From Wastefulness to Usefulness
The Evergreen State College aspires to be a zero waste institution by 2020.
The college adopted its Zero Waste goal in 2007 as a result of campus engagement led by the Sustainability Task force in 2004-05, and incorporated that goal into the Campus Master Plan in 2008. Zero Waste is a visionary goal to guide the change of institutional practices to emulate sustainable natural cycles, where all discarded materials are available as resources for other uses within the functional ecosystem.
Implementing Zero Waste is an effort in applied ethics, economics, and efficiency to minimize or eliminate threats to planetary, human, animal, or plant health caused by ‘waste material’ discharges to land, water, or air. Our aspiration to Zero Waste will require re-visioning and re-designing, and ultimately managing operational processes to systematically:
- Avoid and eliminate the volume and toxicity of waste and materials
- Conserve and recover all resources
- And not to burn or bury them
SImply put, this vision requires us to minimize the volume of materials that are not functionally contributing to the health and growth of our ecosystem (inclusive of the social and economic sub-systems). Disposable materials sent to the landfill are truly wasted when they could be purposefully re-used, re-purposed or, at the very least, recycled for resource content.
Evergreen's Sustainability Council has turned to the guidelines developed by the Zero Waste International Alliance for a planning framework to address our zero-waste goal. The ZWIA was “established to promote positive alternatives to landfill and incineration and to raise community awareness of the social and economic benefits to be gained when waste is regarded as a resource base upon which can be built both employment and business opportunity.”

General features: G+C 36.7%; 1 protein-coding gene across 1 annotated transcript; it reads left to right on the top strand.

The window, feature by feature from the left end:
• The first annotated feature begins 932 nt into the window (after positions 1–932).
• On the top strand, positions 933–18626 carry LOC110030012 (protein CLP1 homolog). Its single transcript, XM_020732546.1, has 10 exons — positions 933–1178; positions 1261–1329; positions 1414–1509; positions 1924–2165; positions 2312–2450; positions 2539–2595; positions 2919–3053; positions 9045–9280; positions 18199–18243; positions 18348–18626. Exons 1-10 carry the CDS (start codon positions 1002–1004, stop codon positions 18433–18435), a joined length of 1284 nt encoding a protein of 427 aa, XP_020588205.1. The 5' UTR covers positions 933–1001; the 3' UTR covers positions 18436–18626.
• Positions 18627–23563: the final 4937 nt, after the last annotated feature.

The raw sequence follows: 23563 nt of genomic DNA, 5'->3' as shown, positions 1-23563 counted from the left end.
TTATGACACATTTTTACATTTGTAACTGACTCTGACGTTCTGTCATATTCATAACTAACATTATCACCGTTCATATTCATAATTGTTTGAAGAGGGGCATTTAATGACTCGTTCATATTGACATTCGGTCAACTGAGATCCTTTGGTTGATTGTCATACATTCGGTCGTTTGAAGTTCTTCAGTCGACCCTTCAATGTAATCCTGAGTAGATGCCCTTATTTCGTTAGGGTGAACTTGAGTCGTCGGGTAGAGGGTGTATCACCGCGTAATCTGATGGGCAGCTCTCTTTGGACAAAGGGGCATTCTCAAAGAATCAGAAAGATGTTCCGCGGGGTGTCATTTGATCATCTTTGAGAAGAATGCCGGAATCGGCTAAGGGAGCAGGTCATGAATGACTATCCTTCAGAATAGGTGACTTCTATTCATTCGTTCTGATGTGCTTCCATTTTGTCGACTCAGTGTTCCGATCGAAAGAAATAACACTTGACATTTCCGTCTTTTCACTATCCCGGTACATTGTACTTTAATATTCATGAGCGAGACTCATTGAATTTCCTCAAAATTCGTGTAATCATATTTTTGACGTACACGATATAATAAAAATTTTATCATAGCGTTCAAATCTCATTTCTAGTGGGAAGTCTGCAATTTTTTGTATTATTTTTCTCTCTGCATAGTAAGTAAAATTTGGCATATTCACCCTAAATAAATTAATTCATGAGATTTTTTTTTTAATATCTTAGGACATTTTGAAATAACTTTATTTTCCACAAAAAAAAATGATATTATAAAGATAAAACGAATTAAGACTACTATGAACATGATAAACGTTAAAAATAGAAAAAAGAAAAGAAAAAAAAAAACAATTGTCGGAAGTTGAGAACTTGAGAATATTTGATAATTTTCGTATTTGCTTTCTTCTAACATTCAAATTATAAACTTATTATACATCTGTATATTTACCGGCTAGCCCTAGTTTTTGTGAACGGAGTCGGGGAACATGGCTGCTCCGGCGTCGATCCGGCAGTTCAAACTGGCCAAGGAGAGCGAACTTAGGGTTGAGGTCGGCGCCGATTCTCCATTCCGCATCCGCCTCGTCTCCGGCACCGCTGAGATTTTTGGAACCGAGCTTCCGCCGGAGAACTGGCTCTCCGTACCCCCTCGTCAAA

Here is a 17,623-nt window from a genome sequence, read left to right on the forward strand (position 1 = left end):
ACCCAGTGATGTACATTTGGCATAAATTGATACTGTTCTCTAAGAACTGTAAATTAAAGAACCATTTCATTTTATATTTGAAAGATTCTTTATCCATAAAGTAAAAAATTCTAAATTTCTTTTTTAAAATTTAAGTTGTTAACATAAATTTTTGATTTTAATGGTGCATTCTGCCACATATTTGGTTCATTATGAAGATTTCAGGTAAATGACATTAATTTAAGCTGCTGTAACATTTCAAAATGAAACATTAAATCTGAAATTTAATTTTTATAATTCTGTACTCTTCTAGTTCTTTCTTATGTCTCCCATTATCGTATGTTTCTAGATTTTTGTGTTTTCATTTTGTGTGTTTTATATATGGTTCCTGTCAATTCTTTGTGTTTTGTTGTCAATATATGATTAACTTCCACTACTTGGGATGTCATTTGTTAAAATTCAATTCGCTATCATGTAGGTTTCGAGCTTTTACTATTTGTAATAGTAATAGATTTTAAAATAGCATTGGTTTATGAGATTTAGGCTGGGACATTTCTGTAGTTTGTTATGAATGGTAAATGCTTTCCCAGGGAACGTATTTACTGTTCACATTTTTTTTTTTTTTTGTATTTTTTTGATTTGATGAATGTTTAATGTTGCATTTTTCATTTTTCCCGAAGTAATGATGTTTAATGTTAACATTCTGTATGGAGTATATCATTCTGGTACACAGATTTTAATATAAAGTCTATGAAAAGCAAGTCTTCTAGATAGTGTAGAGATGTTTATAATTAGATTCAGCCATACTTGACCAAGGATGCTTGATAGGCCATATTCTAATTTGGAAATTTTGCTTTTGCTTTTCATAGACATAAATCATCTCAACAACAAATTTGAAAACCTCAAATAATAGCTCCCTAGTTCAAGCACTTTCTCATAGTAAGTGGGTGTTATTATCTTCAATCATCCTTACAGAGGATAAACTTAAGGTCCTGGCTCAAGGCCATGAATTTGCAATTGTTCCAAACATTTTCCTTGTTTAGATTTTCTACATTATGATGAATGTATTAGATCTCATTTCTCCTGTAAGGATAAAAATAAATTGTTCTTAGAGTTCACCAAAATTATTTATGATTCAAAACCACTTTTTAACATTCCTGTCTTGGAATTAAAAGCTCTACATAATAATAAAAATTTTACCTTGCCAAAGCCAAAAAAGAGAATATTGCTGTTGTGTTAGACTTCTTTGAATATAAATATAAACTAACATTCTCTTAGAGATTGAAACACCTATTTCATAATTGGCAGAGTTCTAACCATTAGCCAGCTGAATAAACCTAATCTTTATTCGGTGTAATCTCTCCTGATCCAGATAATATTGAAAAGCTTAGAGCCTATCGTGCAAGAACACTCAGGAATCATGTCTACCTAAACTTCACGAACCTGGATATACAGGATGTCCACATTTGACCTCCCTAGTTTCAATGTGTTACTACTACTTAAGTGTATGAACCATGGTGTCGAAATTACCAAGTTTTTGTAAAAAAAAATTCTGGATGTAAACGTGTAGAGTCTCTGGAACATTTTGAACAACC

The Evergreen State College Sustainability Council has used the definition, principles, and action steps defined by the ZWIA as a fundamental framework upon which to build a set of principles, goals, and actions specific to the institutional operations of the college.
Comment on Evergreen's Zero-Waste Plan
Evergreen's Disposal Systems
The College's general collection system is set up for
- Glass (bottles and jars)
- Mixed Recyclables (paper, cardboard, plastics, metal cans)
- Landfill (non-recyclable, non-reusable items)
We also collect compostable organic wastes in the food service areas, including:
- Food scraps
- Food soiled paper
- Bio-ware (plastic-like cups, utensils, straws, etc. made from corn, sugarcane, or potatoes)
(Packaging, de-constructed materials, and other recyclable items are also collected in key back-office and facilities services locations)
Where does it go?
Organic wastes go to the Silver Springs Composting facility in south county. Glass and other recyclables are shipped to sorting centers near Tacoma. Landfill wastes, however, though delivered to the Hawks Prairie transfer station in north county, are then delivered by truck and rail to the Roosevelt Landfill in Klickitat County, WA, about 250 miles from Evergreen.
Where can I recycle...
Find more information on residential student move-in and move-out collection of reusable and recyclable materials: the RAD PODS Project, also check Residence and Dining Services' Waste Reduction page.
Please refer to Thurston County Solid Waste's excellent Resource List for recycling and other reuse options within our local community.